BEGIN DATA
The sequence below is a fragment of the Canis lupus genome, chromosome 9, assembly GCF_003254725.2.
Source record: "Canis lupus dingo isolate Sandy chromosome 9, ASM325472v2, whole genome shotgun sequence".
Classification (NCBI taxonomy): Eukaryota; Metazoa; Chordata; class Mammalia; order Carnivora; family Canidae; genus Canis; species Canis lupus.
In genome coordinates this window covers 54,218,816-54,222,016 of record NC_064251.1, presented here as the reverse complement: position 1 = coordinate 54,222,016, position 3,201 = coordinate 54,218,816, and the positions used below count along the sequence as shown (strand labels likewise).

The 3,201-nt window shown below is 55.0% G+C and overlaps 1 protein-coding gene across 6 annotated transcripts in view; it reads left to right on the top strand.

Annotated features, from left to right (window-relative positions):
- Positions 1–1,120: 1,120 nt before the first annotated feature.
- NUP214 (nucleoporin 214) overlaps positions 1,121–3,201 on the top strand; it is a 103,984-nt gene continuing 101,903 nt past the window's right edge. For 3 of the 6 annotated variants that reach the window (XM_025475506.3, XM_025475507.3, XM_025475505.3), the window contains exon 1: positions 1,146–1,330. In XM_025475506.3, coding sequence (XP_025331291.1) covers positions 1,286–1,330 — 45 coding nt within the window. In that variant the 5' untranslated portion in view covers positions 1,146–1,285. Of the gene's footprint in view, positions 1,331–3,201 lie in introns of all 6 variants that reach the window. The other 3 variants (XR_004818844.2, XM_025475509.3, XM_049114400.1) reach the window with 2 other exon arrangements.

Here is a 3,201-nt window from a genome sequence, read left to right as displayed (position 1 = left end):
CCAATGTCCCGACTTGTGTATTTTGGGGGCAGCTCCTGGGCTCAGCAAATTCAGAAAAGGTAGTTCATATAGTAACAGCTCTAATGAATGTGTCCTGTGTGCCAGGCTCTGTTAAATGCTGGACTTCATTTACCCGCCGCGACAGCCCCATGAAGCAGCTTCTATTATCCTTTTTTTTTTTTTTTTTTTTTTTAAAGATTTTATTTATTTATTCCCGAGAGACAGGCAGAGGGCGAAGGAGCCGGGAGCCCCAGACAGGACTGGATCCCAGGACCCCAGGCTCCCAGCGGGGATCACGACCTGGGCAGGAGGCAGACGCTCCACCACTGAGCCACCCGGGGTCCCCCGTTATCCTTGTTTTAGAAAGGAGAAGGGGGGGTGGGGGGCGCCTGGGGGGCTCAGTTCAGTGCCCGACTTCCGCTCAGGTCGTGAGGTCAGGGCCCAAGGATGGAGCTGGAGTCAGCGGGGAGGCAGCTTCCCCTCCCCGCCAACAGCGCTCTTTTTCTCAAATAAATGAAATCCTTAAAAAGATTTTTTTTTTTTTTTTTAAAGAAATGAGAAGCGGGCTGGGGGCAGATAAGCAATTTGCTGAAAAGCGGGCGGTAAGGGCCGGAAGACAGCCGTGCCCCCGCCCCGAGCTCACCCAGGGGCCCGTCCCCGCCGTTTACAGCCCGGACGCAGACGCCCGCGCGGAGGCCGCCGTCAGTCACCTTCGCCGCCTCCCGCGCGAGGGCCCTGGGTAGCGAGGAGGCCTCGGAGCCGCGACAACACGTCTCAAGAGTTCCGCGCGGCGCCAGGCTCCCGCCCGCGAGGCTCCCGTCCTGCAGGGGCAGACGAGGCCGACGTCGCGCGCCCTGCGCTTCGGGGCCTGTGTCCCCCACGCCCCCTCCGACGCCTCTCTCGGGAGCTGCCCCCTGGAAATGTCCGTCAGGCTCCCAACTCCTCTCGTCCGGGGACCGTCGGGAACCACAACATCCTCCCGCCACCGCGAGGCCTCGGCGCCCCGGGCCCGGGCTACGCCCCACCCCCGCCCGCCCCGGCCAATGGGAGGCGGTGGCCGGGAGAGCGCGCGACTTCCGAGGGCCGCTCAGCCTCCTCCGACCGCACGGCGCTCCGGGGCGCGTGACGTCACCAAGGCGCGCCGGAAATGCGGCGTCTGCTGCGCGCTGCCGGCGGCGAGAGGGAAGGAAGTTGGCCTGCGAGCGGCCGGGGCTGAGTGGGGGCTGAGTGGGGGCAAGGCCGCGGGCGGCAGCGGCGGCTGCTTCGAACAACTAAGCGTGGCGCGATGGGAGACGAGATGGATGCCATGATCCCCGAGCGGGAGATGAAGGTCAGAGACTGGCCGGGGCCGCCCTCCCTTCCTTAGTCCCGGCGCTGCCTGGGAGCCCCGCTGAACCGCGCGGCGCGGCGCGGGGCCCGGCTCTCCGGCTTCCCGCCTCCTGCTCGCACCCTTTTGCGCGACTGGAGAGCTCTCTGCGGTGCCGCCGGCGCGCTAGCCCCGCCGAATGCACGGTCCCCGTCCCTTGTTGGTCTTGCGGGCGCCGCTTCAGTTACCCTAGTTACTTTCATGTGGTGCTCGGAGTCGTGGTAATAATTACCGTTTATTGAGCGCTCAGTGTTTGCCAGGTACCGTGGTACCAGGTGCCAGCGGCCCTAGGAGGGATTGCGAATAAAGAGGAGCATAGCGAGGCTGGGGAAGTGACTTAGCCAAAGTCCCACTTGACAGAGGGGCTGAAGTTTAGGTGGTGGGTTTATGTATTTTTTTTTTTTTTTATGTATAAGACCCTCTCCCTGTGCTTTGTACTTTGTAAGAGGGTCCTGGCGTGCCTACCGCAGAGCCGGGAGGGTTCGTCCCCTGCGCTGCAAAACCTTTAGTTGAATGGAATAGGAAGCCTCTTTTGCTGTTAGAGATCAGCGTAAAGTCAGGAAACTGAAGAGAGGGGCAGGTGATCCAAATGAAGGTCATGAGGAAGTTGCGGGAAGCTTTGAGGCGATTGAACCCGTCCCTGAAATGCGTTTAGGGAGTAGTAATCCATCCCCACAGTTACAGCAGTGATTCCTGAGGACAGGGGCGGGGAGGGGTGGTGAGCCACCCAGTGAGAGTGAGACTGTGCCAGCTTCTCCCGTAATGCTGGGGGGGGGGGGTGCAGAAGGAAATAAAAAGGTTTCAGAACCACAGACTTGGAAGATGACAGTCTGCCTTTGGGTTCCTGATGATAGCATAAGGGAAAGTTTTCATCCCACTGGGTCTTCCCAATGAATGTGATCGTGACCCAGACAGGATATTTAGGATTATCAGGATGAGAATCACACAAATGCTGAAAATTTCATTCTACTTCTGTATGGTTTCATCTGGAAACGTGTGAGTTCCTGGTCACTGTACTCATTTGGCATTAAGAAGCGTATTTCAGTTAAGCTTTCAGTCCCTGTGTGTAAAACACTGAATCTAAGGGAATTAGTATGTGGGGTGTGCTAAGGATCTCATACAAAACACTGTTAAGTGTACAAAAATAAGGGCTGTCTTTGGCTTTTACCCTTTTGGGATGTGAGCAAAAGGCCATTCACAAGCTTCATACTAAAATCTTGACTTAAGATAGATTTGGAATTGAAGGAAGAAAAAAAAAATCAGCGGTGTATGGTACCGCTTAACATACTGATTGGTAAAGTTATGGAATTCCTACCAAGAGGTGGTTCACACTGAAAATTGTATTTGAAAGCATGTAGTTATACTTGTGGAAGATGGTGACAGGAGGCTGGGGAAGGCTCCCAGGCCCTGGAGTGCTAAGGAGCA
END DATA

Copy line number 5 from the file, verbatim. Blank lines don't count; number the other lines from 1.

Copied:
The 3,201-nt window shown below is 55.0% G+C and overlaps 1 protein-coding gene across 6 annotated transcripts in view; it reads left to right on the top strand.